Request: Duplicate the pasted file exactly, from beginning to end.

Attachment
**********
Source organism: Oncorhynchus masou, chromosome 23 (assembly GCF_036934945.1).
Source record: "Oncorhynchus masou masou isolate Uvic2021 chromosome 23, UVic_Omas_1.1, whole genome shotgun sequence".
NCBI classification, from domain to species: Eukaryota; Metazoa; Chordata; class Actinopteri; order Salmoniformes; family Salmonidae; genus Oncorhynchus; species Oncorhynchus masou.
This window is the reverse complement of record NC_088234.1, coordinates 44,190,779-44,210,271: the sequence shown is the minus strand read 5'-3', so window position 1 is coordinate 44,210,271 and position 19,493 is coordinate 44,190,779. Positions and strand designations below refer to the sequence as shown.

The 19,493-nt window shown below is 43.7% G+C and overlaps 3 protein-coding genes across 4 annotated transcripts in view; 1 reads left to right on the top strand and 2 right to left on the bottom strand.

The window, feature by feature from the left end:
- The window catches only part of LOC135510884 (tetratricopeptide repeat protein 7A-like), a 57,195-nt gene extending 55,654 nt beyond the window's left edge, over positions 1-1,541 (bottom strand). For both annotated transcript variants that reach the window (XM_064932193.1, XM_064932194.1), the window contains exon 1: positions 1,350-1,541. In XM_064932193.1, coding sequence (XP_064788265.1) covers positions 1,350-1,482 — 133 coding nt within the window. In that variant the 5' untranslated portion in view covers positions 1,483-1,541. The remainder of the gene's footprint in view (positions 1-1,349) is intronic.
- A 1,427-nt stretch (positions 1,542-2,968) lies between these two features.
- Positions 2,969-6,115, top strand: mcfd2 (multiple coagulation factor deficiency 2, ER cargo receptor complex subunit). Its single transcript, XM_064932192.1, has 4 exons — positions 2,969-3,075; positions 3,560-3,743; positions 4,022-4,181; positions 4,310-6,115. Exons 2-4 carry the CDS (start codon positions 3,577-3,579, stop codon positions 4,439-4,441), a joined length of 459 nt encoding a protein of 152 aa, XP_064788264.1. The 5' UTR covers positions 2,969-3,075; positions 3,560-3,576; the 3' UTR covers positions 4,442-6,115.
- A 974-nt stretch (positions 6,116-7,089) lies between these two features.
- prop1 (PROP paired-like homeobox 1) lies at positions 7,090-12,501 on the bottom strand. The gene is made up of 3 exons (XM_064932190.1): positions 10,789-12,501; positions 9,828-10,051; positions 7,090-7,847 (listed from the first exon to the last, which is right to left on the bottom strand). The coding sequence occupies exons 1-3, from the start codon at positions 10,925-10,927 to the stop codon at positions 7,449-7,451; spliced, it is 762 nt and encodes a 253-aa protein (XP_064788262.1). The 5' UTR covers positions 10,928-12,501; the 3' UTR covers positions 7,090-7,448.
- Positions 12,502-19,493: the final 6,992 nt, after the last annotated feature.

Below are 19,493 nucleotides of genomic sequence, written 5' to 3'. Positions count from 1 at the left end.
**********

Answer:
Source organism: Oncorhynchus masou, chromosome 23 (assembly GCF_036934945.1).
Source record: "Oncorhynchus masou masou isolate Uvic2021 chromosome 23, UVic_Omas_1.1, whole genome shotgun sequence".
NCBI classification, from domain to species: Eukaryota; Metazoa; Chordata; class Actinopteri; order Salmoniformes; family Salmonidae; genus Oncorhynchus; species Oncorhynchus masou.
This window is the reverse complement of record NC_088234.1, coordinates 44,190,779-44,210,271: the sequence shown is the minus strand read 5'-3', so window position 1 is coordinate 44,210,271 and position 19,493 is coordinate 44,190,779. Positions and strand designations below refer to the sequence as shown.

The 19,493-nt window shown below is 43.7% G+C and overlaps 3 protein-coding genes across 4 annotated transcripts in view; 1 reads left to right on the top strand and 2 right to left on the bottom strand.

The window, feature by feature from the left end:
- The window catches only part of LOC135510884 (tetratricopeptide repeat protein 7A-like), a 57,195-nt gene extending 55,654 nt beyond the window's left edge, over positions 1-1,541 (bottom strand). For both annotated transcript variants that reach the window (XM_064932193.1, XM_064932194.1), the window contains exon 1: positions 1,350-1,541. In XM_064932193.1, coding sequence (XP_064788265.1) covers positions 1,350-1,482 — 133 coding nt within the window. In that variant the 5' untranslated portion in view covers positions 1,483-1,541. The remainder of the gene's footprint in view (positions 1-1,349) is intronic.
- A 1,427-nt stretch (positions 1,542-2,968) lies between these two features.
- Positions 2,969-6,115, top strand: mcfd2 (multiple coagulation factor deficiency 2, ER cargo receptor complex subunit). Its single transcript, XM_064932192.1, has 4 exons — positions 2,969-3,075; positions 3,560-3,743; positions 4,022-4,181; positions 4,310-6,115. Exons 2-4 carry the CDS (start codon positions 3,577-3,579, stop codon positions 4,439-4,441), a joined length of 459 nt encoding a protein of 152 aa, XP_064788264.1. The 5' UTR covers positions 2,969-3,075; positions 3,560-3,576; the 3' UTR covers positions 4,442-6,115.
- A 974-nt stretch (positions 6,116-7,089) lies between these two features.
- prop1 (PROP paired-like homeobox 1) lies at positions 7,090-12,501 on the bottom strand. The gene is made up of 3 exons (XM_064932190.1): positions 10,789-12,501; positions 9,828-10,051; positions 7,090-7,847 (listed from the first exon to the last, which is right to left on the bottom strand). The coding sequence occupies exons 1-3, from the start codon at positions 10,925-10,927 to the stop codon at positions 7,449-7,451; spliced, it is 762 nt and encodes a 253-aa protein (XP_064788262.1). The 5' UTR covers positions 10,928-12,501; the 3' UTR covers positions 7,090-7,448.
- Positions 12,502-19,493: the final 6,992 nt, after the last annotated feature.

Below are 19,493 nucleotides of genomic sequence, written 5' to 3'. Positions count from 1 at the left end.